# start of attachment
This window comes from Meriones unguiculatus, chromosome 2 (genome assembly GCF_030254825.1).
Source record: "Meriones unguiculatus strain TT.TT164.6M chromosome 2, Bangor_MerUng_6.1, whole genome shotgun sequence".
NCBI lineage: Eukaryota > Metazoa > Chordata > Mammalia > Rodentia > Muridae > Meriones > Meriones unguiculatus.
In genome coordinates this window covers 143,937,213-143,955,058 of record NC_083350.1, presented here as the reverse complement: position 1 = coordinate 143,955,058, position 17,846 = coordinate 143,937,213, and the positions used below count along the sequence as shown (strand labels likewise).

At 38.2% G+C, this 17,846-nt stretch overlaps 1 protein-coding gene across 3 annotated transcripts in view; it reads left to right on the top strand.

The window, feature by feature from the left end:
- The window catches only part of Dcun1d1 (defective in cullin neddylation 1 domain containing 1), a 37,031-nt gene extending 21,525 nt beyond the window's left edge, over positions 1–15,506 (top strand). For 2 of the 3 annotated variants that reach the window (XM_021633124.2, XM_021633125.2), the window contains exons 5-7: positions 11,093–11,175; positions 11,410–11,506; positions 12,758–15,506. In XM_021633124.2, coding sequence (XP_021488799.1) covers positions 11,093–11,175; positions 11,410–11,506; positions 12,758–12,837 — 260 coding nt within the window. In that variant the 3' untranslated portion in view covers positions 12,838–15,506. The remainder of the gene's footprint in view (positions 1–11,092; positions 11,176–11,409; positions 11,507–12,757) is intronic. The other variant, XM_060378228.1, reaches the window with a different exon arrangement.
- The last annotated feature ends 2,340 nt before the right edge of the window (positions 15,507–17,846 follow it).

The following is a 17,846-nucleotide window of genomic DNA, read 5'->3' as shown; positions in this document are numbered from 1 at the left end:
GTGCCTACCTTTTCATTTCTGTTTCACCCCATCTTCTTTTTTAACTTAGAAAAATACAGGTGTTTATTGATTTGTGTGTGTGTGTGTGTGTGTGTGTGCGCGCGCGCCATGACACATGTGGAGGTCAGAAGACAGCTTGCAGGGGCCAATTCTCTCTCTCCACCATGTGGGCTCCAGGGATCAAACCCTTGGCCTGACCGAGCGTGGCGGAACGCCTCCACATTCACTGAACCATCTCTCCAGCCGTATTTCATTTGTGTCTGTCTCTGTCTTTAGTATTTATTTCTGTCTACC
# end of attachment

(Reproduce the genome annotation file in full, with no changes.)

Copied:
This window comes from Meriones unguiculatus, chromosome 2 (genome assembly GCF_030254825.1).
Source record: "Meriones unguiculatus strain TT.TT164.6M chromosome 2, Bangor_MerUng_6.1, whole genome shotgun sequence".
NCBI lineage: Eukaryota > Metazoa > Chordata > Mammalia > Rodentia > Muridae > Meriones > Meriones unguiculatus.
In genome coordinates this window covers 143,937,213-143,955,058 of record NC_083350.1, presented here as the reverse complement: position 1 = coordinate 143,955,058, position 17,846 = coordinate 143,937,213, and the positions used below count along the sequence as shown (strand labels likewise).

At 38.2% G+C, this 17,846-nt stretch overlaps 1 protein-coding gene across 3 annotated transcripts in view; it reads left to right on the top strand.

The window, feature by feature from the left end:
- The window catches only part of Dcun1d1 (defective in cullin neddylation 1 domain containing 1), a 37,031-nt gene extending 21,525 nt beyond the window's left edge, over positions 1–15,506 (top strand). For 2 of the 3 annotated variants that reach the window (XM_021633124.2, XM_021633125.2), the window contains exons 5-7: positions 11,093–11,175; positions 11,410–11,506; positions 12,758–15,506. In XM_021633124.2, coding sequence (XP_021488799.1) covers positions 11,093–11,175; positions 11,410–11,506; positions 12,758–12,837 — 260 coding nt within the window. In that variant the 3' untranslated portion in view covers positions 12,838–15,506. The remainder of the gene's footprint in view (positions 1–11,092; positions 11,176–11,409; positions 11,507–12,757) is intronic. The other variant, XM_060378228.1, reaches the window with a different exon arrangement.
- The last annotated feature ends 2,340 nt before the right edge of the window (positions 15,507–17,846 follow it).

The following is a 17,846-nucleotide window of genomic DNA, read 5'->3' as shown; positions in this document are numbered from 1 at the left end:
GTGCCTACCTTTTCATTTCTGTTTCACCCCATCTTCTTTTTTAACTTAGAAAAATACAGGTGTTTATTGATTTGTGTGTGTGTGTGTGTGTGTGTGTGCGCGCGCGCCATGACACATGTGGAGGTCAGAAGACAGCTTGCAGGGGCCAATTCTCTCTCTCCACCATGTGGGCTCCAGGGATCAAACCCTTGGCCTGACCGAGCGTGGCGGAACGCCTCCACATTCACTGAACCATCTCTCCAGCCGTATTTCATTTGTGTCTGTCTCTGTCTTTAGTATTTATTTCTGTCTACC